ABERFOYLE – When it comes to planning, which comes first, a business proposal or a property rezoning?
On Oct. 16, councillors here struggled with the proposal for Part Lot 26, Concession 2 which involved amending the Wellington County Official Plan and Puslinch zoning bylaw.
Farhi Holding Corp. wants to allow industrial and commercial uses on a former gravel pit by changing the zoning from extractive industrial (EXI) and natural environment (NE-6) to a site specific industrial (IND) zone and natural environment (NE) zone.
The Oct. 16 public meeting provided a preliminary overview of the proposal; highlighted some of the applicable planning policies to be considered, comments received to date and outstanding items to be addressed; and explained the next steps in the planning review process.
Melanie Horton, a planner with Harrington McAvan, represented Farhi Holding Corp.
Horton said the triangular 10-hectare (25-acre) property lies to the north of Highway 401, between Concession 7 and Sideroad 25N.
A report to council also noted the property is located immediately west of the Puslinch Economic Development Area and is currently vacant of any structures. It contains natural features to the north end of the property, including a portion of Mill Creek.
Horton noted the land was formerly part the CBM aggregate operation (Coburn Pit), and the aggregate license on the property was surrendered in 2017.
Changes to the official plan and the township’s zoning bylaw would facilitate the future development of the site for industrial and commercial uses (such as offices and warehousing).
Horton said “the rezoning would allow the reuse of the area for a range of employment uses.”
Surrounding land uses include Reid’s Heritage Lake community and other residential uses to the north, the Highway 401 West corridor to the immediate south, extractive sites (in the Puslinch Economic Development Area) to the east and Slovenski Park to the immediate west which is a seasonal trailer park/community.
Horton added “the key thing here is that there is no specific development plan at this time.”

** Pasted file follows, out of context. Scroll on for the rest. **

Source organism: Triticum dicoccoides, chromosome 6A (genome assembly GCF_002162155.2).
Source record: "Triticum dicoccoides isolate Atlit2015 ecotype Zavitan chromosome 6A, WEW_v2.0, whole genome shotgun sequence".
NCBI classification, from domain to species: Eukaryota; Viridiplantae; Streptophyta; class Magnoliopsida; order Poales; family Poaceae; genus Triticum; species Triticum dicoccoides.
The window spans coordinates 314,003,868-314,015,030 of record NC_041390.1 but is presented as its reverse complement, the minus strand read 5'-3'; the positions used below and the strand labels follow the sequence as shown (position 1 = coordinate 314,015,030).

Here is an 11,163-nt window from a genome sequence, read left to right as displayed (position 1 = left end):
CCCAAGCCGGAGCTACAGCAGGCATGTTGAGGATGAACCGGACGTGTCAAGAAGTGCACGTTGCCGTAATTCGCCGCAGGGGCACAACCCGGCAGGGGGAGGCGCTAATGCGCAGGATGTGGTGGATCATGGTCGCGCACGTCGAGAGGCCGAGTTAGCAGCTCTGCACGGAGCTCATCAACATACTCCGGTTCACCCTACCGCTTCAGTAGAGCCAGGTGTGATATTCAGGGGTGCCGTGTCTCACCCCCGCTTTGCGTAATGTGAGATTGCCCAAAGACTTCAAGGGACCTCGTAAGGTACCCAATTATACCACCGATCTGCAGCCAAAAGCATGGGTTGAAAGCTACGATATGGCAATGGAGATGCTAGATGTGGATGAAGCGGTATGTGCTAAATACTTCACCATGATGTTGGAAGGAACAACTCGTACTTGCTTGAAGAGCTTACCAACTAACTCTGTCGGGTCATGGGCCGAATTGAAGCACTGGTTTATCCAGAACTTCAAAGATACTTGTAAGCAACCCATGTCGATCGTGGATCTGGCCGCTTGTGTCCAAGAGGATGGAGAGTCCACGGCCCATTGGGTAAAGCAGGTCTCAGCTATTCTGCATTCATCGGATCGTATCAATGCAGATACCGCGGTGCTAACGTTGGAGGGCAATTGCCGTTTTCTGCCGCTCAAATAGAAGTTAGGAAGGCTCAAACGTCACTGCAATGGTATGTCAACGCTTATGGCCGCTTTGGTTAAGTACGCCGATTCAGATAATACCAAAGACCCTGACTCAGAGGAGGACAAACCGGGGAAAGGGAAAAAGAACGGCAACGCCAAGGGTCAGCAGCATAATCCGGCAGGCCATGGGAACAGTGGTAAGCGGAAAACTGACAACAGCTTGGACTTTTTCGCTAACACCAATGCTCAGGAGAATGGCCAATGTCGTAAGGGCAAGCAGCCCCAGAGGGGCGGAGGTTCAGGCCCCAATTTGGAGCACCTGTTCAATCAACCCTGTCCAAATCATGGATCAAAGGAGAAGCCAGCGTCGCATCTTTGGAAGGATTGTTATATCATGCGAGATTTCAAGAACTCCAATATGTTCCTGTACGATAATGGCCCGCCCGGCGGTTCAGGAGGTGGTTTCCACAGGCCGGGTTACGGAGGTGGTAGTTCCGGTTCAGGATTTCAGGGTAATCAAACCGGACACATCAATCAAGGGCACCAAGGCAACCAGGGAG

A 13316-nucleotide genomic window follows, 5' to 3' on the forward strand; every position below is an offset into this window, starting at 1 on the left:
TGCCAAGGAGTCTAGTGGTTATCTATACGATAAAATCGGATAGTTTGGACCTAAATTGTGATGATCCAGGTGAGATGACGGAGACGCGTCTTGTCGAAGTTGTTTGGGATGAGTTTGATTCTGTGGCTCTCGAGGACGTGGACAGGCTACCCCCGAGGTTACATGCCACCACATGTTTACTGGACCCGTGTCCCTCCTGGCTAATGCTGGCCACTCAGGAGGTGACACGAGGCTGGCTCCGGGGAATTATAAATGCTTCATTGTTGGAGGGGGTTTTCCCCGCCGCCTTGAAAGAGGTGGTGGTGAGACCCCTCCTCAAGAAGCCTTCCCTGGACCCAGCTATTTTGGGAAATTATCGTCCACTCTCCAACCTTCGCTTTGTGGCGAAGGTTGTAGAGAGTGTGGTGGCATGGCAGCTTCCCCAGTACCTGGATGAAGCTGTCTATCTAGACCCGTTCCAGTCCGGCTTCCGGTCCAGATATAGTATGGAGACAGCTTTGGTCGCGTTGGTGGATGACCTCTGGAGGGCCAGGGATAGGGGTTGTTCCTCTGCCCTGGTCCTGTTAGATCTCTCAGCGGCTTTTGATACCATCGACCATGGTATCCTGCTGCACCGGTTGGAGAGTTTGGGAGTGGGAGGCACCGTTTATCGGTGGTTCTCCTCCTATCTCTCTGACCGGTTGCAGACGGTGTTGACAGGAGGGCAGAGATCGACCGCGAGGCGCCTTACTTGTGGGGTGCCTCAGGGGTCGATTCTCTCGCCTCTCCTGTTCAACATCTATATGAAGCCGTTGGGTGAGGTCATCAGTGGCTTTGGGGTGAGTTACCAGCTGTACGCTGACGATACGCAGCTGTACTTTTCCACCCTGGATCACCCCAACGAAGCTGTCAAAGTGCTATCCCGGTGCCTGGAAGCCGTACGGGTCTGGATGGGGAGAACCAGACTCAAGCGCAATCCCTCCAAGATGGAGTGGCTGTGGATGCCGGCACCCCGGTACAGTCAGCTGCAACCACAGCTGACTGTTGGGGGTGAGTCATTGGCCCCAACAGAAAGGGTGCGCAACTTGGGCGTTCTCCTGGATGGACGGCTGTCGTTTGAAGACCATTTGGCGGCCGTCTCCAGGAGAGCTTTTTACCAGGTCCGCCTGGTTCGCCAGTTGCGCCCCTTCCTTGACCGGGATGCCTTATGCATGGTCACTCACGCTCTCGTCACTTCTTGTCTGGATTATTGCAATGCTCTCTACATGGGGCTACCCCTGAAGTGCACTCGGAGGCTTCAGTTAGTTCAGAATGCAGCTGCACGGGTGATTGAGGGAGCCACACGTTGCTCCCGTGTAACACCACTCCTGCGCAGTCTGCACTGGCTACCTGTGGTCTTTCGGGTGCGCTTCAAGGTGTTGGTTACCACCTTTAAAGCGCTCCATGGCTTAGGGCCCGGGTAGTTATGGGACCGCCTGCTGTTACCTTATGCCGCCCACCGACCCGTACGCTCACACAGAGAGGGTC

As such, Horton agreed the application has been a bit of a challenge for planning and township staff.
“What we are trying to do is change the land use in principle from extractive to general industrial.”
She stated the rezoning would increase the portion of land zoned as natural environment.
She stressed the rezoning would only allow for ‘dry’ industrial uses.
Horton said she believes the site would be attractive for a use like warehousing.
She stated the site plan approval process would address details of any development proposal such as location on the property, setbacks, stormwater management and a long list of items.
Horton noted currently most of the property is designated as EXI.
“We’ve asked for a couple of additional uses in the IND zoning – notably a garden centre.”
She said a number of years ago, there was an expression of interest from the owner of a garden centre wanting to move the business to the location. The business subsequently found another location.
However, Horton considered it wise to have the opportunity open.
As to concerns raised from Slovenski Park, Horton said it lies along a load restricted roadway and there is no road access from Sideroad 25N to the Farhi property and the bridges on that road cannot carry heavy vehicles, she added.
The current access to the site is almost directly across from the CBM pit entrance, she said.
She noted the existence of a hydro corridor along Concession 7 and that, as a result of proposed expansion of Highway 401, about an acre of land was expropriated for that future expansion.
Councillor Matthew Bulmer was pleased to see the proposed additional use for potential employment lands.
However, he asked Horton for comments on the concerns raised by Slovenski Park residents. Bulmer noted there is the potential for incompatible land uses.
Horton agreed there would be consideration to eliminate potential noxious uses.
Councillor Jessica Goyda raised the issue of traffic impact.
Horton said this could be addressed in the site plan.
She also pointed out the bridge on Sideroad 25 remains an issue. Several councillors also raised concerns about the state of the bridge.
Councillor John Sepulis noted one of the recommendations of staff is to eliminate use of that bridge and have a new access coming off Concession 7 where a bridge would not be needed.
Sepulis asked if the proponent would consider providing an easement just to the south of the wooded areas.
Horton said she could not speak directly on behalf of the owner, but anticipated he would be willing to entertain the idea.
Sepulis added, “the bridge is in pretty rough shape and staff have recommended we do something next year.”
Horton said she believes the approach would work, but an actual location would depend on what is being developed.
Mayor James Seeley expressed similar concerns about the Sideroad 25N bridge. Seeley said replacement of the bridge would be an expensive proposition.
“It would be very much in our favour to negotiate a crossing. We look forward to working with you on that.”
Seeley asked what soil sampling had been done. He noted in the past, the land was used as a settling pond for years.
Horton said work was done as part of the application process. She noted the groundwater table is close to the surface in that area, which would determine how it could be develop.
Seeley also noted recent discussions he’d taken part in regarding the overuse of sodium in parking lots, which he indicated is important considering the land’s proximity to Mill Creek.
The mayor noted council was making no decision that night and staff would come back with a report later.